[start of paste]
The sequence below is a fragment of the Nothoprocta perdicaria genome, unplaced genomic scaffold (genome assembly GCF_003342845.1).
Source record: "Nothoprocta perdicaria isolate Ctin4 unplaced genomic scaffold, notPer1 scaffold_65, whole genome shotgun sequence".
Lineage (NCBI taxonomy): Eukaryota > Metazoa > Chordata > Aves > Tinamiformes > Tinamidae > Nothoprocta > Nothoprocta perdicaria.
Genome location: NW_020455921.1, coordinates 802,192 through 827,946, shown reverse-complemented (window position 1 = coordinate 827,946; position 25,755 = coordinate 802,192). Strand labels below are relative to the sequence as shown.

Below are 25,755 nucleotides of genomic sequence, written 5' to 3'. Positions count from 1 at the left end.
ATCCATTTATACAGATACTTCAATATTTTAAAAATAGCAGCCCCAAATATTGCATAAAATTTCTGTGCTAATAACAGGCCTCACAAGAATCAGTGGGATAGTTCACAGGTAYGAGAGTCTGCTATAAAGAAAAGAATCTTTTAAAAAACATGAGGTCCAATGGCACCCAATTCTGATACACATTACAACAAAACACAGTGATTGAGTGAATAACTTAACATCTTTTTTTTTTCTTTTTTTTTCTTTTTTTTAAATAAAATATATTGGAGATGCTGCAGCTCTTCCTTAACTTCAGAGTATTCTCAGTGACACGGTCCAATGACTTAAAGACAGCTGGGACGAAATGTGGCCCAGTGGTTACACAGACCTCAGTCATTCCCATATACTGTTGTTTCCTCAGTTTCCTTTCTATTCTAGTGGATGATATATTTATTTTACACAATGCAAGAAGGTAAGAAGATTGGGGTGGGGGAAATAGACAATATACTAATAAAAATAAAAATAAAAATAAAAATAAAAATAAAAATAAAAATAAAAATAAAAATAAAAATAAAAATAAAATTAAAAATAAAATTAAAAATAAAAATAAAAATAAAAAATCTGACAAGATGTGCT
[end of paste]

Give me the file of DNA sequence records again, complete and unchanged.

The sequence below is a fragment of the Nothoprocta perdicaria genome, unplaced genomic scaffold (genome assembly GCF_003342845.1).
Source record: "Nothoprocta perdicaria isolate Ctin4 unplaced genomic scaffold, notPer1 scaffold_65, whole genome shotgun sequence".
Lineage (NCBI taxonomy): Eukaryota > Metazoa > Chordata > Aves > Tinamiformes > Tinamidae > Nothoprocta > Nothoprocta perdicaria.
Genome location: NW_020455921.1, coordinates 802,192 through 827,946, shown reverse-complemented (window position 1 = coordinate 827,946; position 25,755 = coordinate 802,192). Strand labels below are relative to the sequence as shown.

Below are 25,755 nucleotides of genomic sequence, written 5' to 3'. Positions count from 1 at the left end.
ATCCATTTATACAGATACTTCAATATTTTAAAAATAGCAGCCCCAAATATTGCATAAAATTTCTGTGCTAATAACAGGCCTCACAAGAATCAGTGGGATAGTTCACAGGTAYGAGAGTCTGCTATAAAGAAAAGAATCTTTTAAAAAACATGAGGTCCAATGGCACCCAATTCTGATACACATTACAACAAAACACAGTGATTGAGTGAATAACTTAACATCTTTTTTTTTTCTTTTTTTTTCTTTTTTTTAAATAAAATATATTGGAGATGCTGCAGCTCTTCCTTAACTTCAGAGTATTCTCAGTGACACGGTCCAATGACTTAAAGACAGCTGGGACGAAATGTGGCCCAGTGGTTACACAGACCTCAGTCATTCCCATATACTGTTGTTTCCTCAGTTTCCTTTCTATTCTAGTGGATGATATATTTATTTTACACAATGCAAGAAGGTAAGAAGATTGGGGTGGGGGAAATAGACAATATACTAATAAAAATAAAAATAAAAATAAAAATAAAAATAAAAATAAAAATAAAAATAAAAATAAAAATAAAAATAAAATTAAAAATAAAATTAAAAATAAAAATAAAAATAAAAAATCTGACAAGATGTGCT